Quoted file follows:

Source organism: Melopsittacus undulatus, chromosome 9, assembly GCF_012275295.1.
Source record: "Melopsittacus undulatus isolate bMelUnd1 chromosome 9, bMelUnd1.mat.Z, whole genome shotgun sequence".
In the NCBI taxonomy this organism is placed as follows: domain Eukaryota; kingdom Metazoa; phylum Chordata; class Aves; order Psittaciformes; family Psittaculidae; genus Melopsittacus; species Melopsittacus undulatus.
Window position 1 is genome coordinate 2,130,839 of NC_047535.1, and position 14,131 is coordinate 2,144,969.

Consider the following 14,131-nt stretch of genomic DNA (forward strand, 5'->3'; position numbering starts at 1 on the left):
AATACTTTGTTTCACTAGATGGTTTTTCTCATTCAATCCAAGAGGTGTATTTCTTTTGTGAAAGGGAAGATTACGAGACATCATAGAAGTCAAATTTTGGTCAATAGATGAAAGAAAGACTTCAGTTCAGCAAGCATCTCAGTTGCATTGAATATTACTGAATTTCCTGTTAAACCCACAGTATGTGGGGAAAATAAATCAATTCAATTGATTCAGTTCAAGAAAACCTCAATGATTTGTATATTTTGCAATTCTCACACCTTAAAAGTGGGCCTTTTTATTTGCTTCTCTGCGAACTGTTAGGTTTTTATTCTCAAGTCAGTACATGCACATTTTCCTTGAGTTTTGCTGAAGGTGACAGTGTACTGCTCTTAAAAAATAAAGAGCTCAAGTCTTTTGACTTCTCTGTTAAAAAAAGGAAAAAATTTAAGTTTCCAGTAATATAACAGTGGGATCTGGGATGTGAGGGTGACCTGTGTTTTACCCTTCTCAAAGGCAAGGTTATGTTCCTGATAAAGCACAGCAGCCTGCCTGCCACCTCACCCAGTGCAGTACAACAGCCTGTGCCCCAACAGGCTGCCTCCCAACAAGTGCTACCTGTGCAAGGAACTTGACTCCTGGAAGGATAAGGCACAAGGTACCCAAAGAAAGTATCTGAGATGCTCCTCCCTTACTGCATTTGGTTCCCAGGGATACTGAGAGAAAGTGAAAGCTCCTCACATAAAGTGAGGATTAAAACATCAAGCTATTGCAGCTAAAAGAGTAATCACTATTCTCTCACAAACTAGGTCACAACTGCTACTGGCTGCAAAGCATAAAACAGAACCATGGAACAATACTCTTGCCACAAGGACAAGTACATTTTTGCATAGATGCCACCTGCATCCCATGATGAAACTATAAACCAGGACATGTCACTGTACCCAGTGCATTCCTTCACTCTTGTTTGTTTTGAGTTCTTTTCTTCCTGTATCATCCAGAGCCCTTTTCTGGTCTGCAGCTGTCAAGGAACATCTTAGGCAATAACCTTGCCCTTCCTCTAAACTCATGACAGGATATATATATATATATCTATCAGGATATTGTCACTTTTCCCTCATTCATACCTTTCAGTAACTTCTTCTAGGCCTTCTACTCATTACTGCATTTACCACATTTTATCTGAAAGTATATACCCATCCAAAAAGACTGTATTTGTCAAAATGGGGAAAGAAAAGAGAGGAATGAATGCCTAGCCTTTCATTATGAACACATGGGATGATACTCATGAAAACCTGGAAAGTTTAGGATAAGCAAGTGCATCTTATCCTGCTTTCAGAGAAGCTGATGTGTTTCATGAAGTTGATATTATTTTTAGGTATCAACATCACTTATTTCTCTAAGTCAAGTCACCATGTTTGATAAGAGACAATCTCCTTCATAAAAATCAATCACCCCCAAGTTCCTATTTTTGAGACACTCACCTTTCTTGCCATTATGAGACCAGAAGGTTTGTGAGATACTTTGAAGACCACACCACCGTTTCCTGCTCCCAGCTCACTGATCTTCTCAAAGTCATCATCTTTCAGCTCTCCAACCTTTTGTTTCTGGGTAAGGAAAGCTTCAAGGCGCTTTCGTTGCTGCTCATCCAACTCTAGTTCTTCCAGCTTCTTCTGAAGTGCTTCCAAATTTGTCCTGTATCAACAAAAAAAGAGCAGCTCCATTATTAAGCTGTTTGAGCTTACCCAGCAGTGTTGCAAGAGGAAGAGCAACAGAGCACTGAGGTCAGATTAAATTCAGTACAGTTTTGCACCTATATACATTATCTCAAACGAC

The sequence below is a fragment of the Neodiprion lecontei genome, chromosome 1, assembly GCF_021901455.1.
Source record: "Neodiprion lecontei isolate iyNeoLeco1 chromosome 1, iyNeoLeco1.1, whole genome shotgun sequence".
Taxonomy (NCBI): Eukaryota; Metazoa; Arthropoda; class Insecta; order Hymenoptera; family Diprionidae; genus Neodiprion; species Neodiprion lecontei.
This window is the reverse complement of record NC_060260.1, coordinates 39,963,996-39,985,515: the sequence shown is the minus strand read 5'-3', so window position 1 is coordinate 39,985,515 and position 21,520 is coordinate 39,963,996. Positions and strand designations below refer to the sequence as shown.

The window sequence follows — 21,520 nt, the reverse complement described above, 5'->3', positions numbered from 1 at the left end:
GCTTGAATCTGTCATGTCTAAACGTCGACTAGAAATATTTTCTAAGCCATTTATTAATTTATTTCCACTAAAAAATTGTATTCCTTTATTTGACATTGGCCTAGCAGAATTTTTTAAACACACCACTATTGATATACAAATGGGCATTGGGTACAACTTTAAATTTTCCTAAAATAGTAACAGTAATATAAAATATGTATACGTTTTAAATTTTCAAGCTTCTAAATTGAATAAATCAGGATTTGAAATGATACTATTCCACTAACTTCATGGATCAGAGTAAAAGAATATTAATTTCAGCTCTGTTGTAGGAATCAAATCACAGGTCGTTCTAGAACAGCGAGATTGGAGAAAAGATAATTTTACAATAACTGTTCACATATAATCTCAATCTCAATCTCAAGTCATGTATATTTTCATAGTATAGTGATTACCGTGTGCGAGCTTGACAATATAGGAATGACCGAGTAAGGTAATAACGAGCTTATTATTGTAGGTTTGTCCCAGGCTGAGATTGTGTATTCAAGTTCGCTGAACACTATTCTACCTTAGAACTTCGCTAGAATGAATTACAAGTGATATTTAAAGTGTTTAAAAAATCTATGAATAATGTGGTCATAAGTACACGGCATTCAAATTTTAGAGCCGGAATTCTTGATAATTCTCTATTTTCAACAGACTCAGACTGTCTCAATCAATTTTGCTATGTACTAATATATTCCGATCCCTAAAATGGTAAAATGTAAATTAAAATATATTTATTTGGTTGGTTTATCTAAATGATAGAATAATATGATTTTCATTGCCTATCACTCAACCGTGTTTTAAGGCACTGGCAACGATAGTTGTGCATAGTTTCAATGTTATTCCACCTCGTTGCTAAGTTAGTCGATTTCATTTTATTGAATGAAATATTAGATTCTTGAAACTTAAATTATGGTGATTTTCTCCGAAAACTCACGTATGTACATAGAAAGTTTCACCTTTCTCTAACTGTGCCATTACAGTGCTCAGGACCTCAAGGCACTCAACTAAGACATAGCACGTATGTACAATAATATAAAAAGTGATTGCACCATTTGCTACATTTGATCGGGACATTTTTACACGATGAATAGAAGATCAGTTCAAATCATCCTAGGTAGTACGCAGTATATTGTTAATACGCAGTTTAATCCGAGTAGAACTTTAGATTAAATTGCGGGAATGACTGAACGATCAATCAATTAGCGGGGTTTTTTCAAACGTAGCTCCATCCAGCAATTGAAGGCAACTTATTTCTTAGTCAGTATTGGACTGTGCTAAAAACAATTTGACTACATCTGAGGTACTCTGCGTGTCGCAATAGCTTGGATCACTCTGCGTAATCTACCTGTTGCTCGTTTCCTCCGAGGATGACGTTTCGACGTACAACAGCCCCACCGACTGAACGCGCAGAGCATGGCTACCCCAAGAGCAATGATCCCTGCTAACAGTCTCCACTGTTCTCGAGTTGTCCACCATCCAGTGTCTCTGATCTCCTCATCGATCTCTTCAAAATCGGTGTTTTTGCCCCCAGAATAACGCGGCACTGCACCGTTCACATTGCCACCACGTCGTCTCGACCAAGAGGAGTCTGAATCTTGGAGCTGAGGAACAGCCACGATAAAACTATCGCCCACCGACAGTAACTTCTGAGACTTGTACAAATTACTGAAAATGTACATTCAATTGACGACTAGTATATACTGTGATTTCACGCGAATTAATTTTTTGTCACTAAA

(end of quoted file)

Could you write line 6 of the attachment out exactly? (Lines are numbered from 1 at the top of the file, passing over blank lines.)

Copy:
AATACTTTGTTTCACTAGATGGTTTTTCTCATTCAATCCAAGAGGTGTATTTCTTTTGTGAAAGGGAAGATTACGAGACATCATAGAAGTCAAATTTTGGTCAATAGATGAAAGAAAGACTTCAGTTCAGCAAGCATCTCAGTTGCATTGAATATTACTGAATTTCCTGTTAAACCCACAGTATGTGGGGAAAATAAATCAATTCAATTGATTCAGTTCAAGAAAACCTCAATGATTTGTATATTTTGCAATTCTCACACCTTAAAAGTGGGCCTTTTTATTTGCTTCTCTGCGAACTGTTAGGTTTTTATTCTCAAGTCAGTACATGCACATTTTCCTTGAGTTTTGCTGAAGGTGACAGTGTACTGCTCTTAAAAAATAAAGAGCTCAAGTCTTTTGACTTCTCTGTTAAAAAAAGGAAAAAATTTAAGTTTCCAGTAATATAACAGTGGGATCTGGGATGTGAGGGTGACCTGTGTTTTACCCTTCTCAAAGGCAAGGTTATGTTCCTGATAAAGCACAGCAGCCTGCCTGCCACCTCACCCAGTGCAGTACAACAGCCTGTGCCCCAACAGGCTGCCTCCCAACAAGTGCTACCTGTGCAAGGAACTTGACTCCTGGAAGGATAAGGCACAAGGTACCCAAAGAAAGTATCTGAGATGCTCCTCCCTTACTGCATTTGGTTCCCAGGGATACTGAGAGAAAGTGAAAGCTCCTCACATAAAGTGAGGATTAAAACATCAAGCTATTGCAGCTAAAAGAGTAATCACTATTCTCTCACAAACTAGGTCACAACTGCTACTGGCTGCAAAGCATAAAACAGAACCATGGAACAATACTCTTGCCACAAGGACAAGTACATTTTTGCATAGATGCCACCTGCATCCCATGATGAAACTATAAACCAGGACATGTCACTGTACCCAGTGCATTCCTTCACTCTTGTTTGTTTTGAGTTCTTTTCTTCCTGTATCATCCAGAGCCCTTTTCTGGTCTGCAGCTGTCAAGGAACATCTTAGGCAATAACCTTGCCCTTCCTCTAAACTCATGACAGGATATATATATATATATCTATCAGGATATTGTCACTTTTCCCTCATTCATACCTTTCAGTAACTTCTTCTAGGCCTTCTACTCATTACTGCATTTACCACATTTTATCTGAAAGTATATACCCATCCAAAAAGACTGTATTTGTCAAAATGGGGAAAGAAAAGAGAGGAATGAATGCCTAGCCTTTCATTATGAACACATGGGATGATACTCATGAAAACCTGGAAAGTTTAGGATAAGCAAGTGCATCTTATCCTGCTTTCAGAGAAGCTGATGTGTTTCATGAAGTTGATATTATTTTTAGGTATCAACATCACTTATTTCTCTAAGTCAAGTCACCATGTTTGATAAGAGACAATCTCCTTCATAAAAATCAATCACCCCCAAGTTCCTATTTTTGAGACACTCACCTTTCTTGCCATTATGAGACCAGAAGGTTTGTGAGATACTTTGAAGACCACACCACCGTTTCCTGCTCCCAGCTCACTGATCTTCTCAAAGTCATCATCTTTCAGCTCTCCAACCTTTTGTTTCTGGGTAAGGAAAGCTTCAAGGCGCTTTCGTTGCTGCTCATCCAACTCTAGTTCTTCCAGCTTCTTCTGAAGTGCTTCCAAATTTGTCCTGTATCAACAAAAAAAGAGCAGCTCCATTATTAAGCTGTTTGAGCTTACCCAGCAGTGTTGCAAGAGGAAGAGCAACAGAGCACTGAGGTCAGATTAAATTCAGTACAGTTTTGCACCTATATACATTATCTCAAACGAC